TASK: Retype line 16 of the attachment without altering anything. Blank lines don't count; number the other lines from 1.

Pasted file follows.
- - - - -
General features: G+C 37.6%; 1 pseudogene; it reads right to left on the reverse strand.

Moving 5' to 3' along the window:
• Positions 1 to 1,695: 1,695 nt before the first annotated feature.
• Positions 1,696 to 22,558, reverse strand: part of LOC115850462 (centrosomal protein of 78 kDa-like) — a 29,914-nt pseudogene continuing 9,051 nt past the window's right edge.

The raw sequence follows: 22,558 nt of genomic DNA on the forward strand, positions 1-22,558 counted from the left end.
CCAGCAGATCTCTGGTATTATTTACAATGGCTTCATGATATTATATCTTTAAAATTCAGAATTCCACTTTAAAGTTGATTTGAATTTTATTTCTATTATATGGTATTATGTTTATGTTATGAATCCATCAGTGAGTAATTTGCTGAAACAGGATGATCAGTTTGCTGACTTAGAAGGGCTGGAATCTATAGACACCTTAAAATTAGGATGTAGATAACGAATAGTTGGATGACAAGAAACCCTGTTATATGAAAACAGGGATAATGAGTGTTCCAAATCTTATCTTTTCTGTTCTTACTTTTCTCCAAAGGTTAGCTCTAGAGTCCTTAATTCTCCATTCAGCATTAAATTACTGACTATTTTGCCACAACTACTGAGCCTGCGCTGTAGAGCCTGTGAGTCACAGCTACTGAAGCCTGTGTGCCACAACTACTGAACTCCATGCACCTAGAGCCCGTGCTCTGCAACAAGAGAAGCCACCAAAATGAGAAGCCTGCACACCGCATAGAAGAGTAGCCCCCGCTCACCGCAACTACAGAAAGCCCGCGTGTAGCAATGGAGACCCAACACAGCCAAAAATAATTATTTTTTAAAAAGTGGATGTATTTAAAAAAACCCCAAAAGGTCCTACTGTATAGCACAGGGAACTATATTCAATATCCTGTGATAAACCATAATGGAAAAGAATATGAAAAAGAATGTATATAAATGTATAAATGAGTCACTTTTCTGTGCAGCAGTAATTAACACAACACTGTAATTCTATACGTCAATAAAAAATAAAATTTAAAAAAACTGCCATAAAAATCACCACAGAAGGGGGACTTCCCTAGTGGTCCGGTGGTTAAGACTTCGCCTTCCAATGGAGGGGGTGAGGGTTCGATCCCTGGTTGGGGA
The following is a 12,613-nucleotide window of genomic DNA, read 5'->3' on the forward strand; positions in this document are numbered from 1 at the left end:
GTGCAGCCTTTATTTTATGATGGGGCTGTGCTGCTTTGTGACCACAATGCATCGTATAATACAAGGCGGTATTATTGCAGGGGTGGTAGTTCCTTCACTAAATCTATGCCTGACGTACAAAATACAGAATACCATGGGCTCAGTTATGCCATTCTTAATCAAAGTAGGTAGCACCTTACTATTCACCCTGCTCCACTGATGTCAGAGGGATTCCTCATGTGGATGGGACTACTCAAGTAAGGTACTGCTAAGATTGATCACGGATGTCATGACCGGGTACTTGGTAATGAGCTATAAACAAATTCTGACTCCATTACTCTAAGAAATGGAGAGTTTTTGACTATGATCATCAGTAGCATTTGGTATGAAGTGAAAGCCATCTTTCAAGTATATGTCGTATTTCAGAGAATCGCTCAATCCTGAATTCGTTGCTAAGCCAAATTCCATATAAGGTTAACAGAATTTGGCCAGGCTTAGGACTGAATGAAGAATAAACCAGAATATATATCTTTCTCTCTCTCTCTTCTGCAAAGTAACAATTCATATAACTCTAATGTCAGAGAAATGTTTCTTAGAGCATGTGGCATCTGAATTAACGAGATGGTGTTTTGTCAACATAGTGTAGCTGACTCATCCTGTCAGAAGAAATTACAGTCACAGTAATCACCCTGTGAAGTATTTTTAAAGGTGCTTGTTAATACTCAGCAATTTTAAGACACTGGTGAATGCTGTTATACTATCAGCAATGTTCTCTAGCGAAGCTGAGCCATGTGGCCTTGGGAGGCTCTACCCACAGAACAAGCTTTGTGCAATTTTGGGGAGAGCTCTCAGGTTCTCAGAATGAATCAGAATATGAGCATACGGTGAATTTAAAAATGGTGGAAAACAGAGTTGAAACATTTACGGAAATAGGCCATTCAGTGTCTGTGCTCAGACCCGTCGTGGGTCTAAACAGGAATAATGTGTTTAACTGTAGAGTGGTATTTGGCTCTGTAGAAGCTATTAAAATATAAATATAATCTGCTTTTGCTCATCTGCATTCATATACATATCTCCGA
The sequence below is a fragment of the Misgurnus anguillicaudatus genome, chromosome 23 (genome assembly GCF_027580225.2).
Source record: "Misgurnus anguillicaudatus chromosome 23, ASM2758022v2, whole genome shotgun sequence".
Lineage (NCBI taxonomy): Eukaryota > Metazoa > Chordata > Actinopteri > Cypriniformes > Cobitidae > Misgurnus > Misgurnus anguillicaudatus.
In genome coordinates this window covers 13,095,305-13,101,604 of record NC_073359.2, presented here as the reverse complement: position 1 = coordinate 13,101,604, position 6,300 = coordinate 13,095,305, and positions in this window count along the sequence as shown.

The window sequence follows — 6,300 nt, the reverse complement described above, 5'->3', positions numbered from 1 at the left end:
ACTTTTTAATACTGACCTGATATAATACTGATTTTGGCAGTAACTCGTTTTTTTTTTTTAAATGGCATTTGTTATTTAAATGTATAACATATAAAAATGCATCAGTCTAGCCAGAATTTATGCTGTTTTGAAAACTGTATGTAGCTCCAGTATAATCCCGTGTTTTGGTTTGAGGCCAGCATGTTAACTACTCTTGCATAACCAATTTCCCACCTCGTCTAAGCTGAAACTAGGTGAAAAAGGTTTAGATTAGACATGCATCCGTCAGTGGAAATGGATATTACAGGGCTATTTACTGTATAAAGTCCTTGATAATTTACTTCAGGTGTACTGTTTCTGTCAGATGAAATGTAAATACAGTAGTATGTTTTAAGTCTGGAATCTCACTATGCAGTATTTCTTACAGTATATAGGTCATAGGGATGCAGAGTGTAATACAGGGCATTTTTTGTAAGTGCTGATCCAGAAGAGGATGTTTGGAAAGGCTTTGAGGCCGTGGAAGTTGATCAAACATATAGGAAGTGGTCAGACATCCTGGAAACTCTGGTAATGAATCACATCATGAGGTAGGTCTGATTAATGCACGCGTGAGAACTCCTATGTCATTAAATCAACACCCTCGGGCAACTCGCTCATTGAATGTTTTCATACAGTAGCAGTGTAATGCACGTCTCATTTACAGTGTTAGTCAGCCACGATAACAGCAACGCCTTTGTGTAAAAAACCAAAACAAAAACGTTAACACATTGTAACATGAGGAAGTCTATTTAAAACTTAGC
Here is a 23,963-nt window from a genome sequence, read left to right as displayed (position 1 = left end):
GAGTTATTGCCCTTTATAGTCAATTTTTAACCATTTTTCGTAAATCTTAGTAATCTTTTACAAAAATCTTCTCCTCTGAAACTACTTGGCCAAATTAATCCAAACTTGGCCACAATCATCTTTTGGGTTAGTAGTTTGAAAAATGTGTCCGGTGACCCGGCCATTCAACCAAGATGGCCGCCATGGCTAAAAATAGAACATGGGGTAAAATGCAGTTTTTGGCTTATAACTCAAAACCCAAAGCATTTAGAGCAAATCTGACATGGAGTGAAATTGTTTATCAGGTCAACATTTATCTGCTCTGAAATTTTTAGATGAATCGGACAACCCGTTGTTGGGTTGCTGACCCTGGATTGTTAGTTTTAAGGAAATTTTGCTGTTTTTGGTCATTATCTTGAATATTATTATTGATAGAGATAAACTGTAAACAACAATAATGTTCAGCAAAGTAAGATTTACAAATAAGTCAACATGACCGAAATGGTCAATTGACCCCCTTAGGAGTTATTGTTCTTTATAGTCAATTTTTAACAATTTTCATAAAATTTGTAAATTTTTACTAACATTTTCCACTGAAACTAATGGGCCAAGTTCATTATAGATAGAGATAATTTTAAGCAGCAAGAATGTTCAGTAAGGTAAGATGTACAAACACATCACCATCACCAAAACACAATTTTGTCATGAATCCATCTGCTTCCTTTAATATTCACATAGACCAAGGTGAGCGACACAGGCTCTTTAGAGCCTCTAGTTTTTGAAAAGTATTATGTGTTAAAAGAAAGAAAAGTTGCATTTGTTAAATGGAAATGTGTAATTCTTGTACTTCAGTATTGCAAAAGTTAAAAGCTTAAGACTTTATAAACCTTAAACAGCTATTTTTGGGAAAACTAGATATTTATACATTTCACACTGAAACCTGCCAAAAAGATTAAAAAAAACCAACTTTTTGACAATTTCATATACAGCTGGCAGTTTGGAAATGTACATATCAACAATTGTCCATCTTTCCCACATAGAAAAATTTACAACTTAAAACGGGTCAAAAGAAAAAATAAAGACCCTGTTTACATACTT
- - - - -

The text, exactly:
GAGTTATTGCCCTTTATAGTCAATTTTTAACCATTTTTCGTAAATCTTAGTAATCTTTTACAAAAATCTTCTCCTCTGAAACTACTTGGCCAAATTAATCCAAACTTGGCCACAATCATCTTTTGGGTTAGTAGTTTGAAAAATGTGTCCGGTGACCCGGCCATTCAACCAAGATGGCCGCCATGGCTAAAAATAGAACATGGGGTAAAATGCAGTTTTTGGCTTATAACTCAAAACCCAAAGCATTTAGAGCAAATCTGACATGGAGTGAAATTGTTTATCAGGTCAACATTTATCTGCTCTGAAATTTTTAGATGAATCGGACAACCCGTTGTTGGGTTGCTGACCCTGGATTGTTAGTTTTAAGGAAATTTTGCTGTTTTTGGTCATTATCTTGAATATTATTATTGATAGAGATAAACTGTAAACAACAATAATGTTCAGCAAAGTAAGATTTACAAATAAGTCAACATGACCGAAATGGTCAATTGACCCCCTTAGGAGTTATTGTTCTTTATAGTCAATTTTTAACAATTTTCATAAAATTTGTAAATTTTTACTAACATTTTCCACTGAAACTAATGGGCCAAGTTCATTATAGATAGAGATAATTTTAAGCAGCAAGAATGTTCAGTAAGGTAAGATGTACAAACACATCACCATCACCAAAACACAATTTTGTCATGAATCCATCTGCTTCCTTTAATATTCACATAGACCAAGGTGAGCGACACAGGCTCTTTAGAGCCTCTAGTTTTTGAAAAGTATTATGTGTTAAAAGAAAGAAAAGTTGCATTTGTTAAATGGAAATGTGTAATTCTTGTACTTCAGTATTGCAAAAGTTAAAAGCTTAAGACTTTATAAACCTTAAACAGCTATTTTTGGGAAAACTAGATATTTATACATTTCACACTGAAACCTGCCAAAAAGATTAAAAAAAACCAACTTTTTGACAATTTCATATACAGCTGGCAGTTTGGAAATGTACATATCAACAATTGTCCATCTTTCCCACATAGAAAAATTTACAACTTAAAACGGGTCAAAAGAAAAAATAAAGACCCTGTTTACATACTT